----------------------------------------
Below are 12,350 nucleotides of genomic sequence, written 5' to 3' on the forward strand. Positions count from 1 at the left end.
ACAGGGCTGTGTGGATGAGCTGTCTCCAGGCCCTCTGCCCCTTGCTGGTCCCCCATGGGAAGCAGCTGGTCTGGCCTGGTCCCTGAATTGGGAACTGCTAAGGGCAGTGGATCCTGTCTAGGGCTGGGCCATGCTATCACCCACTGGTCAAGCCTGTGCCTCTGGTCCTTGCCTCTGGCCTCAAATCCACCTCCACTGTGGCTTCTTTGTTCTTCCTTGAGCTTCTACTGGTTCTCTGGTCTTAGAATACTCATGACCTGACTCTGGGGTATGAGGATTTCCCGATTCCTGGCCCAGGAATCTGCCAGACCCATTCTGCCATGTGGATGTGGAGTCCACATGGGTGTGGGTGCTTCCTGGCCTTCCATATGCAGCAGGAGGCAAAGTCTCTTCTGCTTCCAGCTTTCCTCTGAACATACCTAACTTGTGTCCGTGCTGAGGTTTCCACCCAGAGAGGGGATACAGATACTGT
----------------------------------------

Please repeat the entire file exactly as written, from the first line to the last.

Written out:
Below are 12,350 nucleotides of genomic sequence, written 5' to 3' on the forward strand. Positions count from 1 at the left end.
ACAGGGCTGTGTGGATGAGCTGTCTCCAGGCCCTCTGCCCCTTGCTGGTCCCCCATGGGAAGCAGCTGGTCTGGCCTGGTCCCTGAATTGGGAACTGCTAAGGGCAGTGGATCCTGTCTAGGGCTGGGCCATGCTATCACCCACTGGTCAAGCCTGTGCCTCTGGTCCTTGCCTCTGGCCTCAAATCCACCTCCACTGTGGCTTCTTTGTTCTTCCTTGAGCTTCTACTGGTTCTCTGGTCTTAGAATACTCATGACCTGACTCTGGGGTATGAGGATTTCCCGATTCCTGGCCCAGGAATCTGCCAGACCCATTCTGCCATGTGGATGTGGAGTCCACATGGGTGTGGGTGCTTCCTGGCCTTCCATATGCAGCAGGAGGCAAAGTCTCTTCTGCTTCCAGCTTTCCTCTGAACATACCTAACTTGTGTCCGTGCTGAGGTTTCCACCCAGAGAGGGGATACAGATACTGT